In a prior post, I demonstrated that the law makes explicit distinctions between marital and nonmarital children and denies the latter benefits automatically granted to its marital counterparts. The harms resulting from the law’s continued distinctions on the basis of birth status are significant. For example, these distinctions impair nonmarital children’s ability to acquire property and wealth. While individuals often use part of their inheritance for a down payment on a home, to start a business, or to fund their own children’s education, nonmarital children are denied the same access to intergenerational wealth.
These legal distinctions may also stigmatize nonmarital children. Denying nonmarital children access to post-secondary educational support that is granted to marital children suggests that the former are less deserving of support. It also signals that fathers’ responsibilities to their children differ depending on whether they are marital or nonmarital. Denying U.S. citizenship to the children of unmarried fathers unless their fathers expressly agreed to support them similarly signals that nonmarital children are not automatically entitled to support.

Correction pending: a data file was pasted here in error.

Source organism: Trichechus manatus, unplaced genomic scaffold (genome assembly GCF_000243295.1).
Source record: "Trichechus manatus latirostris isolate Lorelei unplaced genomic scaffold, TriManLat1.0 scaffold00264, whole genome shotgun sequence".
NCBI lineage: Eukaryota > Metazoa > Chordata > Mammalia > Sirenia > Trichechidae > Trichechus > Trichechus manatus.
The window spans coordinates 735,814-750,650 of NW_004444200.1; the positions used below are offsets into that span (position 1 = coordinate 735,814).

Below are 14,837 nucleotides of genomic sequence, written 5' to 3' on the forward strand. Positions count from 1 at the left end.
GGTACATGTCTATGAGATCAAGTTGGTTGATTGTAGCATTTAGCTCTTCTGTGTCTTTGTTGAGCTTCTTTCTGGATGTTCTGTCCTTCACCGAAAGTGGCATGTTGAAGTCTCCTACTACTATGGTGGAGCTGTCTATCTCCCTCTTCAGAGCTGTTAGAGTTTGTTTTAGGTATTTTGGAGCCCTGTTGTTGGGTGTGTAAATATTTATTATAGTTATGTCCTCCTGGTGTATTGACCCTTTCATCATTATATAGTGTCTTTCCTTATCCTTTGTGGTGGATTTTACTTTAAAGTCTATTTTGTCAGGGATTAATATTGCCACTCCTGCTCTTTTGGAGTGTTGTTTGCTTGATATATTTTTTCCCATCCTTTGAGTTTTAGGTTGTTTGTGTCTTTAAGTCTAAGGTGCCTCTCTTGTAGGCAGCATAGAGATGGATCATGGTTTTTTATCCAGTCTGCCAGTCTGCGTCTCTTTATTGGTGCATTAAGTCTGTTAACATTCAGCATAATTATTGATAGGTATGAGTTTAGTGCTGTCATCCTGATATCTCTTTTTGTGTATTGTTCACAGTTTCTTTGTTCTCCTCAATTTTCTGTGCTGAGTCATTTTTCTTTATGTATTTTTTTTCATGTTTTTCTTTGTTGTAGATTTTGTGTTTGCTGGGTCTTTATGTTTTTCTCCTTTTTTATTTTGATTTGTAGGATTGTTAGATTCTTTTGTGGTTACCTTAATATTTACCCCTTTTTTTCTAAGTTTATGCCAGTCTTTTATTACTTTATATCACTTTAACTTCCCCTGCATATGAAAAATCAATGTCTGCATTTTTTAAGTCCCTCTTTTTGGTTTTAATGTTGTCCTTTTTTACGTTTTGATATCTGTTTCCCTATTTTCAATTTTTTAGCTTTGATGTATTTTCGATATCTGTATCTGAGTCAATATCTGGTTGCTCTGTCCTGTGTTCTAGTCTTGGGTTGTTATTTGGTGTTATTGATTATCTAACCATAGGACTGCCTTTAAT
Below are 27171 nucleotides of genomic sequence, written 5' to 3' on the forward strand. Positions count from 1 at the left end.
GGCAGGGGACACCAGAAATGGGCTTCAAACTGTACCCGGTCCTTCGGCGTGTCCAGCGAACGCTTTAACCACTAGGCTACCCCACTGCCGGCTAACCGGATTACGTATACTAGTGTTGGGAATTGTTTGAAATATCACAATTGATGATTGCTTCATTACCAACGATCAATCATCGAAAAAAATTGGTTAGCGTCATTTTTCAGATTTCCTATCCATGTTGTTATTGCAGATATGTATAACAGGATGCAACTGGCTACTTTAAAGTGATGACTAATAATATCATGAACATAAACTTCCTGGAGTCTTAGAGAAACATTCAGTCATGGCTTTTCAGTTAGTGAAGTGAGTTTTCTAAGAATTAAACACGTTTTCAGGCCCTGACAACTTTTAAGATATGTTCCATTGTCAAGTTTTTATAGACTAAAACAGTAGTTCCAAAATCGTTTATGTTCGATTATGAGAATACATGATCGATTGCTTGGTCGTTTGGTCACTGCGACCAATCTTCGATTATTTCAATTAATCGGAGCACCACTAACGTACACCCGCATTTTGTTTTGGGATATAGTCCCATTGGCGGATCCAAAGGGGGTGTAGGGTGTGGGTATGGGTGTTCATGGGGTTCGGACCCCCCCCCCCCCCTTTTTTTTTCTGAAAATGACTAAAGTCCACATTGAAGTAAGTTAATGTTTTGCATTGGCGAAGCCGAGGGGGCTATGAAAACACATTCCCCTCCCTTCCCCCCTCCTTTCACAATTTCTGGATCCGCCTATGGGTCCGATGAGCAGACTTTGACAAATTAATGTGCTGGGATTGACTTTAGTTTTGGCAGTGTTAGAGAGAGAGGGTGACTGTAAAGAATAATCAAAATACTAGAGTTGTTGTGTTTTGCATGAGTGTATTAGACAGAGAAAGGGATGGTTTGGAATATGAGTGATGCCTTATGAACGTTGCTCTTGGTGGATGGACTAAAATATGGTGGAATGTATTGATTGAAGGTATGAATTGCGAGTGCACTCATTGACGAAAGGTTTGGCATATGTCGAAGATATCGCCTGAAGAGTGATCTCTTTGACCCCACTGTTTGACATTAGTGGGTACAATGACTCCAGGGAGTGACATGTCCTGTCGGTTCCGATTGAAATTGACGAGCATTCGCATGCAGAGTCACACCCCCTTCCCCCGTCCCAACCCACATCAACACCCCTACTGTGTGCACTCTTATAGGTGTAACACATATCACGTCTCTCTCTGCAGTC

These legal distinctions also facilitate societal discrimination by encouraging individuals (either intentionally or otherwise) to make negative assumptions about unmarried parents and their children. Many Americans (not just former Gov. Mike Huckabee) believe that it is wrong for unmarried persons to have children. Seventy-one percent of participants in a recent Pew Research Center study indicated that the increase in nonmarital births is a “big problem” for society and 44% believe that it is always or almost always morally wrong for an unmarried woman to have a child. Some people assume that unmarried mothers are sexually irresponsible and that their children will be burdens on the public purse. They also expect nonmarital children to underachieve academically, economically, and socially.